Customers at Apple’s retail stores may some day be able to purchase products and immediately load them up with a customized collection of music and apps from a kiosk, all without taking the product from its retail packaging. The invention would allow someone to purchase an iPhone as a gift, for example, then activate and load it with songs or albums personally selected for the recipient. In a patent application filed by the company this week, Apple provided details on the invention, which they described as, “A method for providing customized content to an electronic device…including activating the electronic device through a packaging that substantially surrounds the electronic device.” The application with the U.S. Patent and Trademark Office explains that the packaging would allow access to the 30-pin or Lightning port of inner device. The buyer would approach a kiosk, plug in the device, and then use a touch-screen to select what music, apps or other software to purchase and load. In another version of the patent, loading apps or music would be performed wirelessly. Companies typically file patent applications to protect certain technology inventions, but doing so never guarantees that the invention will ever be commercially produced. In this case, it’s impossible to know if Apple intends to use the technology within its own retail stores or simply license it to others—if the patent is granted. Download (pdf) the entire patent application for more details. diagram
The smallest Apple store in San Francisco has been scheduled for an expansion this year, more than double its square-footage in a curved space not far from the original store. The project is among about 20 stores that Apple will expand this year to manage an ever-growing number of shoppers and visitors to the Genius Bars. A characteristic black plywood construction barricade appeared this week in front of three spaces at the Stonestown Galleria where the future store will occupy 7,690 square-feet with an unusual curved glass storefront. That size will put the store on near-equal footing with San Francisco’s two other existing stores, which are street-level and range from 9,500 to 15,000 square feet. A city building permit (pdf) puts the value of the construction at $1,996,994. The existing store opened in Sept. 2004 with a 25-foot wide storefront framed by stainless steel, among the narrowest in the chain. The space is T-shaped and covers 3,160 square-feet overall, but with just 1,500 square feet of public retail space that is inadequate for training or Personal Setup activities. To make way for Apple’s expansion, the JC Culture, Talbots and Chico’s stores have moved out over the past months. Apple will occupy both of the first two spaces, and part of the vacant Chico’s space. Based on construction schedules, the Stonestown Galleria store could open in time for this year’s holiday shopping season. (The store was edited to reflect a revised square-footage for the expanded store.) photos/diagram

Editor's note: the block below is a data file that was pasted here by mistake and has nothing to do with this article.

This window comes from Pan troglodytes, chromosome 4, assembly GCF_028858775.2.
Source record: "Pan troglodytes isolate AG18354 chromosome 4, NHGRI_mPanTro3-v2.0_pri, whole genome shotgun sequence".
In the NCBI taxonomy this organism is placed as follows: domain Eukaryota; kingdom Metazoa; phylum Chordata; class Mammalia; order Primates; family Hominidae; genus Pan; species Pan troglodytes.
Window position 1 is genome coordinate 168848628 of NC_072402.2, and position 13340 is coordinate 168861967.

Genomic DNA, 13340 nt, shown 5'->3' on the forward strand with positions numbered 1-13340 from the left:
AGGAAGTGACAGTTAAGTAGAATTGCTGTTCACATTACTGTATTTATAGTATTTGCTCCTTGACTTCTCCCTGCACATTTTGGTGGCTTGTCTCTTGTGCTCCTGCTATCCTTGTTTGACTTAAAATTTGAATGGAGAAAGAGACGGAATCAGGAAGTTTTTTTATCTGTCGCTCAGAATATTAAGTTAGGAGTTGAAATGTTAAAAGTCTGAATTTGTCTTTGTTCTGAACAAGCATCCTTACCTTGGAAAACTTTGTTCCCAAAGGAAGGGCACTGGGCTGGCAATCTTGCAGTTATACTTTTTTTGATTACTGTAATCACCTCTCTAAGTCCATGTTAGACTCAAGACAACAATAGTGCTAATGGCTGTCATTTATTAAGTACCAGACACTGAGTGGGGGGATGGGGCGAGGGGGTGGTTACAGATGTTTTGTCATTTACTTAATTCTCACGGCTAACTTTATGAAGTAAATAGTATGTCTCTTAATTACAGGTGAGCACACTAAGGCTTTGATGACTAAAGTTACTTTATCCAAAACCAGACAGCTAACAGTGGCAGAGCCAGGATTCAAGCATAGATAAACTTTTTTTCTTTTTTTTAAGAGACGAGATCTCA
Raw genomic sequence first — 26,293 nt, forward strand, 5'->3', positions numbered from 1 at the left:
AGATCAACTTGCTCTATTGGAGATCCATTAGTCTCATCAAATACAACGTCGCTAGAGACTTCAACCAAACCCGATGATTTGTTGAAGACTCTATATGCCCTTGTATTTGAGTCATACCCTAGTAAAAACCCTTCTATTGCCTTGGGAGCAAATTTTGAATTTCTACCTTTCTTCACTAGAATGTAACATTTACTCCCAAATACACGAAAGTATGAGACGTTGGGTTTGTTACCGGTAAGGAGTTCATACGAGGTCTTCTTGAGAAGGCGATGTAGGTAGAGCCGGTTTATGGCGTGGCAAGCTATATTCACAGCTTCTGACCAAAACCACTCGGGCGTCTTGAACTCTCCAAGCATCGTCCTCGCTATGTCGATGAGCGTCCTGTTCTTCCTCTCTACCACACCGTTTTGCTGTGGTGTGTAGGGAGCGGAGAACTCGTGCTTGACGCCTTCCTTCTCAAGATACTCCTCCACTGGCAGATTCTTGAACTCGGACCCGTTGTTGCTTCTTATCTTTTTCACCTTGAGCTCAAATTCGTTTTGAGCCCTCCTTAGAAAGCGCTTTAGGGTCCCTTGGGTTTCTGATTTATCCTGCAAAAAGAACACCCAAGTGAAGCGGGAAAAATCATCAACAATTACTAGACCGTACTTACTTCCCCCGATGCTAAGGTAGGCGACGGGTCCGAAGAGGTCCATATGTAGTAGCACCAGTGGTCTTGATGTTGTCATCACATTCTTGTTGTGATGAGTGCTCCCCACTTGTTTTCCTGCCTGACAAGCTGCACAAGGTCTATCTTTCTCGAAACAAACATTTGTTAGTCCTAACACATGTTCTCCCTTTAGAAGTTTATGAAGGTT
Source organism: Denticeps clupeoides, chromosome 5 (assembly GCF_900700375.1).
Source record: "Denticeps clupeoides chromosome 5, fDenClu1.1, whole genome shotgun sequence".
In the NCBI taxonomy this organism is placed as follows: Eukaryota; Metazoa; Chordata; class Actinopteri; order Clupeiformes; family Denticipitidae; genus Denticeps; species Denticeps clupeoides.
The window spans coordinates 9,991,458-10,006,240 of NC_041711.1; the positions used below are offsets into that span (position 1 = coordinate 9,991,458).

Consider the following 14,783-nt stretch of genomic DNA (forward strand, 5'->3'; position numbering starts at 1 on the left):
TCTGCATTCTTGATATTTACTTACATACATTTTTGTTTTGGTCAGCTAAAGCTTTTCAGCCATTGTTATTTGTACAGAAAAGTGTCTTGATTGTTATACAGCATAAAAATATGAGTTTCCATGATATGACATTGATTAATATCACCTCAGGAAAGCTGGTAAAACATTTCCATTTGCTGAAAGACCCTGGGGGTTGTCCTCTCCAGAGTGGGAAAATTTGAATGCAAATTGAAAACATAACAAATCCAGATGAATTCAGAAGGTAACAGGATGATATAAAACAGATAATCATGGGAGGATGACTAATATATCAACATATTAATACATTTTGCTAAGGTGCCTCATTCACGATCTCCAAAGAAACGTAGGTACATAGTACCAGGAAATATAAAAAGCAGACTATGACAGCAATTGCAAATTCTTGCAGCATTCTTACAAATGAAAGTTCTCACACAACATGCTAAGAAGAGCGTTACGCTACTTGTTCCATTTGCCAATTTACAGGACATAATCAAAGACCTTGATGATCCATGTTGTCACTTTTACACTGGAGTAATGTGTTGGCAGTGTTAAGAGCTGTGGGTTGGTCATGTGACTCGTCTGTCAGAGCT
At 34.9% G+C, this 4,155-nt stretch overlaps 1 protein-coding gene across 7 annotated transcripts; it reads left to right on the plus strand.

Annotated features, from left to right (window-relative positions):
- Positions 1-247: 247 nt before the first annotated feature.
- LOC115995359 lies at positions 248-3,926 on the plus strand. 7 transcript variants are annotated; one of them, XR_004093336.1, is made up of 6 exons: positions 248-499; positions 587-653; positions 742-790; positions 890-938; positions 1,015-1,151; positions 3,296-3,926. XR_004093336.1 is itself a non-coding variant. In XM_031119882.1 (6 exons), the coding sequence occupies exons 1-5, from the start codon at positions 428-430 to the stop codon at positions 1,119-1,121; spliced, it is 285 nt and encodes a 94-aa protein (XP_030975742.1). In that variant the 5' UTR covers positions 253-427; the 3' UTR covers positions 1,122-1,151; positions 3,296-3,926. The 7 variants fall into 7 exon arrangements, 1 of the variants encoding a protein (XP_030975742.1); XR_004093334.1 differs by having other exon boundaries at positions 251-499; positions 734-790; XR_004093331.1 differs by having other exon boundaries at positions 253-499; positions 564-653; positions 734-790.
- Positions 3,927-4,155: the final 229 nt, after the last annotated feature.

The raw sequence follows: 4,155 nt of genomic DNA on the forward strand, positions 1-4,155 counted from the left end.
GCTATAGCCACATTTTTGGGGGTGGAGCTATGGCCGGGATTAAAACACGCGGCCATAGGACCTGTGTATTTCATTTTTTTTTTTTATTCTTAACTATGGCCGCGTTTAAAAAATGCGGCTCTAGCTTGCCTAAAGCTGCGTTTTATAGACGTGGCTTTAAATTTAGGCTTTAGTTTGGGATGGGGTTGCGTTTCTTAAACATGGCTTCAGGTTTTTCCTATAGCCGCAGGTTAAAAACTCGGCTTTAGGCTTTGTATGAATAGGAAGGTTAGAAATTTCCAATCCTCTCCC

The man who briefly held the reins of Apple’s retail stores last year has admitted that he didn’t fit the company’s culture, but during an interview also said the experience had made him a “kinder” person. John Browett made the brief remarks during an on-stage interview at the Retail Week Live 2013 conference in London this week. He held the position of Sr. VP Retail for six months after Ron Johnson resigned in early 2012 to head JC Penney. When asked about his Apple experience, Browett said Apple was was a “great company” and had a “great culture.” He acknowledged bumping into that iconic culture by carefully describing the conflict: “I just didn’t fit within the way they ran the business. For me it was just one of those shopping things, where you are ejected from the organization for the fit, rather than competency.” Insiders have said Browett emphasized sales and revenue over excellent customer service, frequently putting him at odds with veteran Apple retail executives. Despite his firing, Browett put a positive spin on the experience. “It’s probably actually the best thing that’s ever happened to me, certainly from a business perspective,” he said. “Because what you learn from that is great humility. It certainly makes you a much kinder person.” Browett seemingly acknowledged that he may have been abrasive while at Apple. “I think the other big thing for me was that it actually got me very clear about how I am, and what I actually am like to work with, and that is a really amazing lesson.” Looking ahead, Browett said his Apple time would be a benefit. “It will make me much better at doing my job in the future.” Browett is now CEO of Monsoon Accessorize, a UK-based women’s and children’s clothing firm. video